After my series on the parables, I found I was drawn to look into the miracles of Jesus in the Gospels. I have never studies the mighty works of Jesus as a focused effort before and am looking forward to finding nuggets of truth that we can be encouraged by.
I have provided a general introduction, with an opportunity to download two files for your reference in my initial post Signs and Mighty Works of Jesus – Introduction. I found that the format I used for the parable posts were useful to keep me on track, and will continue to use them for this series, with some minor tweaks. With that said, let’s take a look at
Jesus Raises a Widow’s Son in Nain
Soon afterward he went to a town called Nain, and his disciples and a great crowd went with him. As he drew near to the gate of the town, behold, a man who had died was being carried out, the only son of his mother, and she was a widow, and a considerable crowd from the town was with her. And when the Lord saw her, he had compassion on her and said to her, “Do not weep.” Then he came up and touched the bier, and the bearers stood still. And he said, “Young man, I say to you, arise.” And the dead man sat up and began to speak, and Jesus gave him to his mother. Fear seized them all, and they glorified God, saying, “A great prophet has arisen among us!” and “God has visited his people!” And this report about him spread through the whole of Judea and all the surrounding country.
Where in tarnation is Nain? This incredible miracle of raising a dead man wasn’t performed in the City of the Great King, or presented before the hierarchy of the Jewish political and religious bodies, but in a small town north. What is the significance of mentioning Nain at the beginning of this miracle? Turns out, even the geographical references of a miracle bears witness of the greatness of our Leader.
Questions to Consider
Who were the audience?
This miracle occurred in front of a great crowd, with His disciples in attendance. At this time, I see no reason to exclude the Pharisees from this group, as they are collecting data for their analysis and judgement in front of the Jerusalem leadership on how they are to react to such a Rabbi.
Also, a considerable crowd from the city was with the funeral procession. Many people were to witness a raising of the dead child!
When did the Lord perform this mighty work?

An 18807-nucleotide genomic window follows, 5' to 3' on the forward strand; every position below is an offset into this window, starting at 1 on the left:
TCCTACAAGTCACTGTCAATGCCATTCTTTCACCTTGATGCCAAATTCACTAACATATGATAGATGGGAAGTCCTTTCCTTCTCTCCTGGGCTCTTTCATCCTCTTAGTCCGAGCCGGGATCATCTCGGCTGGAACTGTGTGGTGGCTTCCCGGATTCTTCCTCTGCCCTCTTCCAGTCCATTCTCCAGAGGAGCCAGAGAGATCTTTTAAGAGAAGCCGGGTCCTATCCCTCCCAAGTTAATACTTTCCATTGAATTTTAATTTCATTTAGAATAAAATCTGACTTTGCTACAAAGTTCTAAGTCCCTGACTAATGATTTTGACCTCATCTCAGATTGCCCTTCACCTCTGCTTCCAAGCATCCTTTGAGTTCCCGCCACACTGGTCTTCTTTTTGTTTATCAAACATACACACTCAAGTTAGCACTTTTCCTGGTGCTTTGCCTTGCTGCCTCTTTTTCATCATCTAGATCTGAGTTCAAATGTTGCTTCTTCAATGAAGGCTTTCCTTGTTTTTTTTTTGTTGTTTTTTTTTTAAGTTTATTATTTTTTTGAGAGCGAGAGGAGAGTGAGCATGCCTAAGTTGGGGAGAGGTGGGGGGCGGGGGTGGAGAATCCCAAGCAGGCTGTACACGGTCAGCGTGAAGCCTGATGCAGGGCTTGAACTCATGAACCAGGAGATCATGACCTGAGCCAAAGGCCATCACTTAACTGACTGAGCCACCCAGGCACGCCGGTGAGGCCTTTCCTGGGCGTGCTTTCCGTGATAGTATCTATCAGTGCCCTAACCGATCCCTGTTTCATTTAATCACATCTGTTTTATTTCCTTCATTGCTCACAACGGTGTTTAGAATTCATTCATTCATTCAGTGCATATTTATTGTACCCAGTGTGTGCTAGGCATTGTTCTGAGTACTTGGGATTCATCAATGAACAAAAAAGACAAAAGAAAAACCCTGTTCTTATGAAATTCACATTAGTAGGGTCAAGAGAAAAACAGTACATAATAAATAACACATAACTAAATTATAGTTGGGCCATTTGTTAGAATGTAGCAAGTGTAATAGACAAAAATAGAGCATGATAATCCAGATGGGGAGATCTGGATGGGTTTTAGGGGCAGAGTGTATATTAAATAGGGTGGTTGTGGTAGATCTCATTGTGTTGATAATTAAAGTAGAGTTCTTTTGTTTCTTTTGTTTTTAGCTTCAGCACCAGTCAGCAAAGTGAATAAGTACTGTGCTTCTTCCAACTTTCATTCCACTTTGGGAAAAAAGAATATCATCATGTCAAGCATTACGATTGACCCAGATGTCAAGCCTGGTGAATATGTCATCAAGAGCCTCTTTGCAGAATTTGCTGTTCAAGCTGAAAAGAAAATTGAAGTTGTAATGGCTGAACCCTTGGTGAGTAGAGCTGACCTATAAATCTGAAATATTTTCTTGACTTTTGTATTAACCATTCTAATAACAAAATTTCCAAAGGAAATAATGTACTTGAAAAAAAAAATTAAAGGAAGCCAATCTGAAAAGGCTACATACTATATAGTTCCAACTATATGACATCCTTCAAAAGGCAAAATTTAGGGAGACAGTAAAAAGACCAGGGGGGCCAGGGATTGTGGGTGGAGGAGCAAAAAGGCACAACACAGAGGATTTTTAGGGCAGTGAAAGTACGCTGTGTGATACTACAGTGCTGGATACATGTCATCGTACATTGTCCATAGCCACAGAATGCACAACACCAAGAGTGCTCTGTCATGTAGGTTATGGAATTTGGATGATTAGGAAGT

Where did the Lord perform this mighty work?
See Signs and Mighty Works of Jesus – Introduction for downloadable reference file.
Why did the Lord perform this mighty work?
The previous question of where the Lord performed this miracle has become a key for my understanding of this miracle.
You see, Nain is a city that rose up a few miles to the north from the ancient city of Shunem. When I mention Shunem, a number of Old Testament passages may come to mind, but you will not find it referred to in the New Testament. By the first century, Shunem had been abandoned and Nain had risen up in the area.
One of the Old Testament passages that is eye opening for myself is the story of Elisha and the wealthy woman in 2 Kings 4:8
One day Elisha went on to Shunem, where a wealthy woman lived, who urged him to eat some food. So whenever he passed that way, he would turn in there to eat food.
Do you remember any particular instance that the people of Nain may recall of the prophet of Elisha, and this woman? As an expression of gratitude for supplying respite at her home Elisha asked his servant Gehazi, what he may do to show his appreciation. She was childless and Elisha spoke of her bearing a son within the next 12 months. She of course refused to believe, but that didn’t stop God from doing as He said.
Interesting background, but the kicker is what happens next. The kid dies! Elisha was used of God to raise the child from the dead and heal the widows broken heart.
Do you see any parallels? By now the miracle of raising this poor woman’s son from the dead by the Lord is becoming increasingly linked to this Old Testament passage. (See 2 Kings 4 for the story of Elisha and the Shummanite woman)
But there are a few differences that make our story instructive.
A Difference of Hope
The Shummanite woman sought out the Prophet Elisha. She had some hope. She had a relationship with the prophet of God and trusted in the God of Israel. She provided for God’s prophet and experienced the miraculous gift of her son.
We don’t know of the woman from Nain, whether she was a believer in the God of Israel before the miracle. Golly, we don’t know if she even became a believer after the miracle. But at the time of the miracle, she had no hope, didn’t expect any help and was in the midst of a deep lonely sorrow over the loss of her only son.
A Difference of Effort
Elisha’s efforts to raise the child for the Shummanite woman was in multiple (failed?) stages. First off, Elisha sent Gehazi, his servant to lay the prophet’s staff on the child’s face, yet the child did not respond. Elisha’s second effort was after he entered the room with the child, and alone with the child, prayed to the Lord, laying his body on the child. This effort produced a warming of the child, but no life. Upon having no success at this time, it appears Elisha became somewhat frustrated, walking back and forth in the house before once more stretching himself upon the child. Upon this third effort, the child was brought back to the land of the living.